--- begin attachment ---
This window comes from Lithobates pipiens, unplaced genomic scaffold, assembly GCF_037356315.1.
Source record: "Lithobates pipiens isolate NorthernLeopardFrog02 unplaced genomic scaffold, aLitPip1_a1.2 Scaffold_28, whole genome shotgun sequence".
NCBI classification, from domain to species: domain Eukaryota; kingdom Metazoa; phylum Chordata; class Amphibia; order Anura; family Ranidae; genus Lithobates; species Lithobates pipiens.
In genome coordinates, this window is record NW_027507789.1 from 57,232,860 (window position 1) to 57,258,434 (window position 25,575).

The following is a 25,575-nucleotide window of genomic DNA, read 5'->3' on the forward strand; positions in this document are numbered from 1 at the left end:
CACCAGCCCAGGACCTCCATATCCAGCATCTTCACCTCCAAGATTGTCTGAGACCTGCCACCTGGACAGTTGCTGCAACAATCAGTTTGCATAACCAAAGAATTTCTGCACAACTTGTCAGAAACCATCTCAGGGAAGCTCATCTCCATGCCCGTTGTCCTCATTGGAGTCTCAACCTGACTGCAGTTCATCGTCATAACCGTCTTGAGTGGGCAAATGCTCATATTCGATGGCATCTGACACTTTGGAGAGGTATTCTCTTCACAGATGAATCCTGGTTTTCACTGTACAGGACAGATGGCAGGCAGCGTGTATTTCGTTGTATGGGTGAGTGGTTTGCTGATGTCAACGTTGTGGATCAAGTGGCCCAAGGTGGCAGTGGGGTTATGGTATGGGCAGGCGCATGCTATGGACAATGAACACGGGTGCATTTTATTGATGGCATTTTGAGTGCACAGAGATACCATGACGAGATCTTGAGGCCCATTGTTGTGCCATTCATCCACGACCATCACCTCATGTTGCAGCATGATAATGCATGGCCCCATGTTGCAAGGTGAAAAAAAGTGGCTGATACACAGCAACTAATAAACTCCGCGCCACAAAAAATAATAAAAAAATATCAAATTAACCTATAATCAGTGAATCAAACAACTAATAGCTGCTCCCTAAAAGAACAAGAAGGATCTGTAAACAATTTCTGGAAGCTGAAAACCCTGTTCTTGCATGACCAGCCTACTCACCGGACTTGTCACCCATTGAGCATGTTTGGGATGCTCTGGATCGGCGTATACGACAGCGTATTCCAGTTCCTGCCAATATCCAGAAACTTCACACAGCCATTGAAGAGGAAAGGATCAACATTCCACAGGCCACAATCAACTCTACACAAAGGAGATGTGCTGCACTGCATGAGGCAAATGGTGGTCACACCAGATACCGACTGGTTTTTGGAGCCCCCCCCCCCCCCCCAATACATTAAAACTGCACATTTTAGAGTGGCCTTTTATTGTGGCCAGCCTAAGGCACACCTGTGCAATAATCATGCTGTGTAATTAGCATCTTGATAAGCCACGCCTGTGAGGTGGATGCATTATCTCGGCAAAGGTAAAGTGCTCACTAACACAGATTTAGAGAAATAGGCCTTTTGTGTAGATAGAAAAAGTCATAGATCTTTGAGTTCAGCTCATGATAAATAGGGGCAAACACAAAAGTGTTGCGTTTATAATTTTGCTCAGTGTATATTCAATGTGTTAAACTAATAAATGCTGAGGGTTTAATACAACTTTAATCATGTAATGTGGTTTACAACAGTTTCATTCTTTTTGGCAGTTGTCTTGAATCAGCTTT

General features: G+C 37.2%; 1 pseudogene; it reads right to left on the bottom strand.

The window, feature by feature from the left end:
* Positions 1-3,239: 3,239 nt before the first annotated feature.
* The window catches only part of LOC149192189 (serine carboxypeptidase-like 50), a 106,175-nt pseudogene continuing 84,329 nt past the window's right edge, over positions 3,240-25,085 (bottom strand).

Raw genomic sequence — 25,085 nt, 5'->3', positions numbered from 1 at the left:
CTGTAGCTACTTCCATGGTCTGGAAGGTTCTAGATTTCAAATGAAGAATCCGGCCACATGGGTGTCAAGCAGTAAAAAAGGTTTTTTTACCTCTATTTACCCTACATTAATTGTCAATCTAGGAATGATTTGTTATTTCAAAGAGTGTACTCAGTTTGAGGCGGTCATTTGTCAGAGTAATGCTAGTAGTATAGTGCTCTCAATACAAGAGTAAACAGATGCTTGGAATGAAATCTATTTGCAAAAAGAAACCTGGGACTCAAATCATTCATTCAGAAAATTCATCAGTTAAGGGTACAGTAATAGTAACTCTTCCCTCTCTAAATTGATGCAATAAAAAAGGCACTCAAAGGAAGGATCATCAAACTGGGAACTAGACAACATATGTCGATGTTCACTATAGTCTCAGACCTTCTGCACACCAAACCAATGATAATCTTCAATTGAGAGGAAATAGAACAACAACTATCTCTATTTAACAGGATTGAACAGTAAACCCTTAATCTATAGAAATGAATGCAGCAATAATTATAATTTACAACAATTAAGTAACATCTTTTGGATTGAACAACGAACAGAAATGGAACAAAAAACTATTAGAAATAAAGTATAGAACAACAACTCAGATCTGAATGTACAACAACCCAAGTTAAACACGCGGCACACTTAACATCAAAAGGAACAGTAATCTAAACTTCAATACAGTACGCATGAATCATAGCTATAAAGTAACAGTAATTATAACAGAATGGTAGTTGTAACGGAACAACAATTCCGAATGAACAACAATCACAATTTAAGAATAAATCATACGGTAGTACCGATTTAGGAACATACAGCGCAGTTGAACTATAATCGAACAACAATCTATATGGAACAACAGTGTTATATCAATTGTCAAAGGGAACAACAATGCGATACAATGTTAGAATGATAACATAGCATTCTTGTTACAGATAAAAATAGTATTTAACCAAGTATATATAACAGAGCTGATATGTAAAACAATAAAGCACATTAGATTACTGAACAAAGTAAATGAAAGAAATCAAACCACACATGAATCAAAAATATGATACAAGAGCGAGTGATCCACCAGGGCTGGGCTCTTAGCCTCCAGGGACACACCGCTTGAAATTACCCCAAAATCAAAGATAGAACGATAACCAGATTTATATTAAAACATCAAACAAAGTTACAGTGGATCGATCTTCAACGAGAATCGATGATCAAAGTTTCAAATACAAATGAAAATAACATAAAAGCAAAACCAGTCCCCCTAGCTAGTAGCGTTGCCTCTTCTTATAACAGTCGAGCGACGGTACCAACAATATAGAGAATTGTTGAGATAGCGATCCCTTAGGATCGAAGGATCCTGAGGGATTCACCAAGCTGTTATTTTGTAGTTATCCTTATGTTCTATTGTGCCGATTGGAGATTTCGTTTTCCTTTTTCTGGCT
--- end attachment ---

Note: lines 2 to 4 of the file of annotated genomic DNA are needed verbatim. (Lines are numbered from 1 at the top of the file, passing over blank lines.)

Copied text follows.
Source record: "Lithobates pipiens isolate NorthernLeopardFrog02 unplaced genomic scaffold, aLitPip1_a1.2 Scaffold_28, whole genome shotgun sequence".
NCBI classification, from domain to species: domain Eukaryota; kingdom Metazoa; phylum Chordata; class Amphibia; order Anura; family Ranidae; genus Lithobates; species Lithobates pipiens.
In genome coordinates, this window is record NW_027507789.1 from 57,232,860 (window position 1) to 57,258,434 (window position 25,575).